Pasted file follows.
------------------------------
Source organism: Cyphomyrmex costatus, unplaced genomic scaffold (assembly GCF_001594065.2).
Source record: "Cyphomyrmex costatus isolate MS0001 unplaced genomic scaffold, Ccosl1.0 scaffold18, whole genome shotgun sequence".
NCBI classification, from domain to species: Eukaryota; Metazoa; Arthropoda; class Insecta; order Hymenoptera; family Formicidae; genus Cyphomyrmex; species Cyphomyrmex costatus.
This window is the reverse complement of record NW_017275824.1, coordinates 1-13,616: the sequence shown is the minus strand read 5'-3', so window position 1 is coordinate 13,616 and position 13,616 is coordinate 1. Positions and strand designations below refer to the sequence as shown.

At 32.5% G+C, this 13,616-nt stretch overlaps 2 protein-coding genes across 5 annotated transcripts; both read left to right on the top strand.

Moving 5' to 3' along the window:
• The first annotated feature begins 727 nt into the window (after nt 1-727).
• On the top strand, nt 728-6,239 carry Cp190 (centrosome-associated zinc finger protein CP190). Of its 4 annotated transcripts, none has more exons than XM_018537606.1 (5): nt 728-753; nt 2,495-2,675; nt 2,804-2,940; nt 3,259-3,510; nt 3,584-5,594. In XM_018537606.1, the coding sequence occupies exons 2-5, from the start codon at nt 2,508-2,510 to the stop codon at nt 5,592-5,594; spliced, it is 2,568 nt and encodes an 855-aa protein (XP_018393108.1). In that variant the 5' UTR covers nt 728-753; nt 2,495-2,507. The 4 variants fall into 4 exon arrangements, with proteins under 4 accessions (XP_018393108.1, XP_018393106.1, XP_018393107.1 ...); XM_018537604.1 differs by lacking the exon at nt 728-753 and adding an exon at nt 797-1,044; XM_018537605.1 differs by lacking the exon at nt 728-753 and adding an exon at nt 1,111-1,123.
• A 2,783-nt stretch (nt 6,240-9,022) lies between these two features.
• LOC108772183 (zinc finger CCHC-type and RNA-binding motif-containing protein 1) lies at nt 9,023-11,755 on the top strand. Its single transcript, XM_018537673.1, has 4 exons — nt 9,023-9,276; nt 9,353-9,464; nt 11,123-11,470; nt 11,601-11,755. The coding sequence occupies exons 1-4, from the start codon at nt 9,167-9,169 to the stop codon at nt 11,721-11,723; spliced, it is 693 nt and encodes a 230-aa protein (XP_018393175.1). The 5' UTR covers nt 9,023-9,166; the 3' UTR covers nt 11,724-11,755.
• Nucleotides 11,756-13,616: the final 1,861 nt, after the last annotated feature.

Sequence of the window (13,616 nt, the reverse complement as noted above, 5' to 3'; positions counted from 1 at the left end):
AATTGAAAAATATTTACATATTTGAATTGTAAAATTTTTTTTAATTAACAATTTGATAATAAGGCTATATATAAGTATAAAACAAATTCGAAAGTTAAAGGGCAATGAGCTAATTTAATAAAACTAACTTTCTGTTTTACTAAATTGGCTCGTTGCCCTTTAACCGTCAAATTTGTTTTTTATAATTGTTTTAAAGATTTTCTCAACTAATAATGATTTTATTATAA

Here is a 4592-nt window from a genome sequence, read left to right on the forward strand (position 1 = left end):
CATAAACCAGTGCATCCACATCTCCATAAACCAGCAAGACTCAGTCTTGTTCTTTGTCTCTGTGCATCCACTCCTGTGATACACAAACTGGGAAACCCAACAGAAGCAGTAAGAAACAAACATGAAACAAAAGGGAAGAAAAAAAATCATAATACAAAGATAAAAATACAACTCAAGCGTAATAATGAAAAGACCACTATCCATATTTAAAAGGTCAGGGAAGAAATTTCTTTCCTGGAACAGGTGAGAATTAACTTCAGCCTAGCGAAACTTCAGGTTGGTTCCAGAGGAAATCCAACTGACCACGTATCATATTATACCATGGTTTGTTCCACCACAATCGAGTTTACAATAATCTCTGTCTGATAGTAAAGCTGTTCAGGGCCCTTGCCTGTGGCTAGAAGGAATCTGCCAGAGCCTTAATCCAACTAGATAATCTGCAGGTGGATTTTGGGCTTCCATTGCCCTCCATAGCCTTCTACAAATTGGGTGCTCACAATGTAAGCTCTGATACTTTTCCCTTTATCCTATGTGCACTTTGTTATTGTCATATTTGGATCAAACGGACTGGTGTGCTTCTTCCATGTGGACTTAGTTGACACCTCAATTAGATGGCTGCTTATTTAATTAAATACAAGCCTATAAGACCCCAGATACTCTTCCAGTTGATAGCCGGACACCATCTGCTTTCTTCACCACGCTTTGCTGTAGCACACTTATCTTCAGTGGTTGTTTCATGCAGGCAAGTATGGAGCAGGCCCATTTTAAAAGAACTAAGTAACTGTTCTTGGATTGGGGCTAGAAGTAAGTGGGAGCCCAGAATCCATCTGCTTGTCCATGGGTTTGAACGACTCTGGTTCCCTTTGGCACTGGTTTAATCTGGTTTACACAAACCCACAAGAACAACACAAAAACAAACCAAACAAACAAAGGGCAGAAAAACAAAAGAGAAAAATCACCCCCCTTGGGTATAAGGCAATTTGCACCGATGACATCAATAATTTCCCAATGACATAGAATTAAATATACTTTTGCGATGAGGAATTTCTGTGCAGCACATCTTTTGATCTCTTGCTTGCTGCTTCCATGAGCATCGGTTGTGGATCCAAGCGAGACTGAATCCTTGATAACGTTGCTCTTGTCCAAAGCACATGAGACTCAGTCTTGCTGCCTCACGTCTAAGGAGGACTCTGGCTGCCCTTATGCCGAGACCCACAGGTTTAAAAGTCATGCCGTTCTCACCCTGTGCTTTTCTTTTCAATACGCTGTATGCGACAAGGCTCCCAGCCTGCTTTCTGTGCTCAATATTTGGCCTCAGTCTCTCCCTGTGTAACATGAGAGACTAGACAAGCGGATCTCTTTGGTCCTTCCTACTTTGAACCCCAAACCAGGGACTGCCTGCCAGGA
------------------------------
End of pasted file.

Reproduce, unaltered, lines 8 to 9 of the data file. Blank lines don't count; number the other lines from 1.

• On the top strand, nt 728-6,239 carry Cp190 (centrosome-associated zinc finger protein CP190). Of its 4 annotated transcripts, none has more exons than XM_018537606.1 (5): nt 728-753; nt 2,495-2,675; nt 2,804-2,940; nt 3,259-3,510; nt 3,584-5,594. In XM_018537606.1, the coding sequence occupies exons 2-5, from the start codon at nt 2,508-2,510 to the stop codon at nt 5,592-5,594; spliced, it is 2,568 nt and encodes an 855-aa protein (XP_018393108.1). In that variant the 5' UTR covers nt 728-753; nt 2,495-2,507. The 4 variants fall into 4 exon arrangements, with proteins under 4 accessions (XP_018393108.1, XP_018393106.1, XP_018393107.1 ...); XM_018537604.1 differs by lacking the exon at nt 728-753 and adding an exon at nt 797-1,044; XM_018537605.1 differs by lacking the exon at nt 728-753 and adding an exon at nt 1,111-1,123.
• A 2,783-nt stretch (nt 6,240-9,022) lies between these two features.